Recently arrived migrants arrivals report relatively high levels of discrimination, finds this survey on social cohesion in Australia.
The Recent Arrivals survey was conducted in 2013 as an extension to the Scanlon Foundation Social Cohesion Research Program, with additional funding from the Australian Government to increase sample size.
The objective of the survey is to further understanding of the current immigration program, particularly the attitudes and outlook of skilled and highly educated entrants. It considers both the experiences in Australia and the nature of ongoing contacts with former home countries.
The survey was completed by 2,324 respondents, two thirds of whom arrived between 2000 and 2010. The sample best represents the highly educated segment of the immigrant population, in keeping with the survey objective to further understanding of recent immigrant intakes that are characterised by an increasing proportion of skilled and highly educated entrants. The sample also includes significant numbers of those who gained entry under the family migration program (20%), those who have no post-school qualifications (13%), and those who do not have permanent residence (9%).
Views of life in Australia
A key and consistent finding is the high level of satisfaction of the recent arrivals: with regard to present financial circumstances, 43% are satisfied, another 25% ‘neither satisfied nor dissatisfied’, a combined 69%; 70% agree with the proposition that in Australia ‘in the long run, hard work brings a better life’, while another 17% ‘neither agree nor disagree’.
When asked for their views on life in Australia, 81% indicate that they are satisfied; 64% indicate that they are ‘very happy’ or ‘happy’, a further 24% that they are ‘neither happy nor unhappy’, a combined 88%.
Only a small minority indicate dissatisfaction, matching or below the level of dissatisfaction obtained by the 2013 Scanlon Foundation national survey, which provides the basis for contextualising the Recent Arrivals survey: 10% of recent arrivals indicate that they are ‘struggling to pay bills’ or are ‘poor’; 8% are ‘very dissatisfied’ with their present financial circumstances; 11% disagree with the proposition that in Australia hard work brings a better life; and just 5% indicate that they are dissatisfied with life in Australia.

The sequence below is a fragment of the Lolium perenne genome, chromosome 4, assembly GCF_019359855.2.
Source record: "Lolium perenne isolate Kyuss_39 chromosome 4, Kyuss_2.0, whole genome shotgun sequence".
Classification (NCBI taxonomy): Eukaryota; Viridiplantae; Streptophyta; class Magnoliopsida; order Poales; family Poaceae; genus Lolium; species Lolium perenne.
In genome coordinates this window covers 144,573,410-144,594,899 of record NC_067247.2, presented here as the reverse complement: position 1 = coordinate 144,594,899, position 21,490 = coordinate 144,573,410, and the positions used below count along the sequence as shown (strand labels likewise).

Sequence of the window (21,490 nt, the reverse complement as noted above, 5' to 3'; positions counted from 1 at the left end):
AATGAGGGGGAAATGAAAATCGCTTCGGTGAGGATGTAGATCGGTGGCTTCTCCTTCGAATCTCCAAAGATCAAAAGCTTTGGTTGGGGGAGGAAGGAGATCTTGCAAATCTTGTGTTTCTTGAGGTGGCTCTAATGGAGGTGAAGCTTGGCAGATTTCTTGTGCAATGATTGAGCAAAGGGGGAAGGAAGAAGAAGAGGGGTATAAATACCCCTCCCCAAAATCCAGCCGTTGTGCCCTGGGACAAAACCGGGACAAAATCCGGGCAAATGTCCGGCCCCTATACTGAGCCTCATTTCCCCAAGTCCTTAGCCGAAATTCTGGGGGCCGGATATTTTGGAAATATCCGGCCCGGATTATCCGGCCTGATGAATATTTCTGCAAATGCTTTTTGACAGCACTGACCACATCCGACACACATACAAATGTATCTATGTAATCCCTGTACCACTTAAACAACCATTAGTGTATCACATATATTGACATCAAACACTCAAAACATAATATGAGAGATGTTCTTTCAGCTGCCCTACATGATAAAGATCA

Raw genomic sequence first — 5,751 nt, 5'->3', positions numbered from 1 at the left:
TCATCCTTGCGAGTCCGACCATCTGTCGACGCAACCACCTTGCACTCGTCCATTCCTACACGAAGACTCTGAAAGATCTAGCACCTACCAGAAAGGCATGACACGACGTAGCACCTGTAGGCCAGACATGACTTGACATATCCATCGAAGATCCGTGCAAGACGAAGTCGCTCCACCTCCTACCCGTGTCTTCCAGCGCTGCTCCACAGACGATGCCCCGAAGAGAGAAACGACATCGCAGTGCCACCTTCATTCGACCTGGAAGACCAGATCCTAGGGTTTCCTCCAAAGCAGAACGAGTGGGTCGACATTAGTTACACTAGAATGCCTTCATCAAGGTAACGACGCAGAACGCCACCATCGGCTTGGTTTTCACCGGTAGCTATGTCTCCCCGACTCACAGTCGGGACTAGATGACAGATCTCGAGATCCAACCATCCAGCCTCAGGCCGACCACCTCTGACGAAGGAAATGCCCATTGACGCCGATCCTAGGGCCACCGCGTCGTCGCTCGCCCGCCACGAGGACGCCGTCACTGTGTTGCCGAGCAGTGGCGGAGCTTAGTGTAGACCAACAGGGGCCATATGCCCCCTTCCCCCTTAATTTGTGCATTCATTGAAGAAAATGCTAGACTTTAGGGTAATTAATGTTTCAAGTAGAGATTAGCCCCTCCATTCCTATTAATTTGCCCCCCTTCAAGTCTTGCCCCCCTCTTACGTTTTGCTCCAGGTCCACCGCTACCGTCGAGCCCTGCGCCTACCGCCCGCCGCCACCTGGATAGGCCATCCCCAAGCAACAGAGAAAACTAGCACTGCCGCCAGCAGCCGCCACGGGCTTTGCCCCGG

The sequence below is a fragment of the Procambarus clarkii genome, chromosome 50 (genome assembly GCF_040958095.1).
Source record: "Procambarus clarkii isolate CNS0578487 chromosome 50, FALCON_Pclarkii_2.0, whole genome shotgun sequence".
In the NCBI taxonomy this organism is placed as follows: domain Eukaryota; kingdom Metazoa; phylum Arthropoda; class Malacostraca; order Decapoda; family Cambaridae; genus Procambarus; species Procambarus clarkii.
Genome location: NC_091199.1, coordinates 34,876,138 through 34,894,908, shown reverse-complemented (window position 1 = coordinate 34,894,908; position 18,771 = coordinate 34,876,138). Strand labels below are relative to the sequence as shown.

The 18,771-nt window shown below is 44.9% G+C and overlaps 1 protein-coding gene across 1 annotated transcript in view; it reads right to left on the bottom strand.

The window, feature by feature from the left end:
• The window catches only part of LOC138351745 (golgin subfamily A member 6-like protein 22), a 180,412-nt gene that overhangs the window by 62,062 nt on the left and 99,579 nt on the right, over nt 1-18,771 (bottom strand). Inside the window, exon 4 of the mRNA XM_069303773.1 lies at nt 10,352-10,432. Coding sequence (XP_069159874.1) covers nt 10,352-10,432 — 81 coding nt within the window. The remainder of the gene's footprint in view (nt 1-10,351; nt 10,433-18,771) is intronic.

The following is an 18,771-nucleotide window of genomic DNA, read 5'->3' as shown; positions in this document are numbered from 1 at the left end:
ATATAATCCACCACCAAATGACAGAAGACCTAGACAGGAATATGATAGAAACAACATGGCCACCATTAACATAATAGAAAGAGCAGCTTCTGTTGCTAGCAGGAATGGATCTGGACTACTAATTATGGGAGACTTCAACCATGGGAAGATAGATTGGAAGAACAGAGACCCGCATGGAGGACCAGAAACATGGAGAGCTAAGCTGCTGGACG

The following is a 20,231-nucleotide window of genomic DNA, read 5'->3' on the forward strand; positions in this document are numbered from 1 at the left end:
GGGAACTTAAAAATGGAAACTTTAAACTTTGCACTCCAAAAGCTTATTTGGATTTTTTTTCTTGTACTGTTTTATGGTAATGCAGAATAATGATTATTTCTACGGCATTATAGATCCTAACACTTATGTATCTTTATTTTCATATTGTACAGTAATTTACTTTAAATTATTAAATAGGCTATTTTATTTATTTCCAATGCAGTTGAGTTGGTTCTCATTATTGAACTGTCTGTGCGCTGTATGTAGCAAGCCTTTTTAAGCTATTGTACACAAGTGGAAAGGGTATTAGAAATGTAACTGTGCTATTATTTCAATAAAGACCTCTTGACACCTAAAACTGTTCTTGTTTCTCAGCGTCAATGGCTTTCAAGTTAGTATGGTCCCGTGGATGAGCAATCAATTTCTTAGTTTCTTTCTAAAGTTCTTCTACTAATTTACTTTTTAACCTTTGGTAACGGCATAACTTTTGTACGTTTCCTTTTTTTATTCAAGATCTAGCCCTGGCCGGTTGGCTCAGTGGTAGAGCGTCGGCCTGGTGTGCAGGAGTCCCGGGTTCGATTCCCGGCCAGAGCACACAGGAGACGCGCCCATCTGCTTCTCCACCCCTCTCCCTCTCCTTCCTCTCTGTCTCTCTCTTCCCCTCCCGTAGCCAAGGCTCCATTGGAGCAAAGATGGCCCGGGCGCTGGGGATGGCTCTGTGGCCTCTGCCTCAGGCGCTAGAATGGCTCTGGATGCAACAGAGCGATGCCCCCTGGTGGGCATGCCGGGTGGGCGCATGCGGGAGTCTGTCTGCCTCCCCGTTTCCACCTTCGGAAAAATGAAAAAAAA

There are, however, other indicators which point to differences between recent arrivals and the Australian population.
Personal trust is considerably lower: 31% of recent arrivals agreed that most people ‘can be trusted’, 45% in the national survey.
Trust in institutions is lower, and in a finding that is contrary to the general pattern of increasing approximation to the Australian average with increased length of residence, trust in several institutions is lower amongst immigrants who arrived in the 1990s than those who arrived more recently: the lower levels of trust are indicated for the legal system, Centrelink, the Department of Immigration, employers, and federal parliament.
Recently arrived immigrants do not find Australian people to be caring, friendly, or hospitable, a finding in contrast with those of earlier surveys. Recent arrivals report relatively high levels of discrimination on the basis of their ‘skin colour, ethnic origin or religion over the last 12 months’. This is the reported experience of 41% of non-English speaking background immigrants who arrived between 2000-10, compared to the national average of 16%.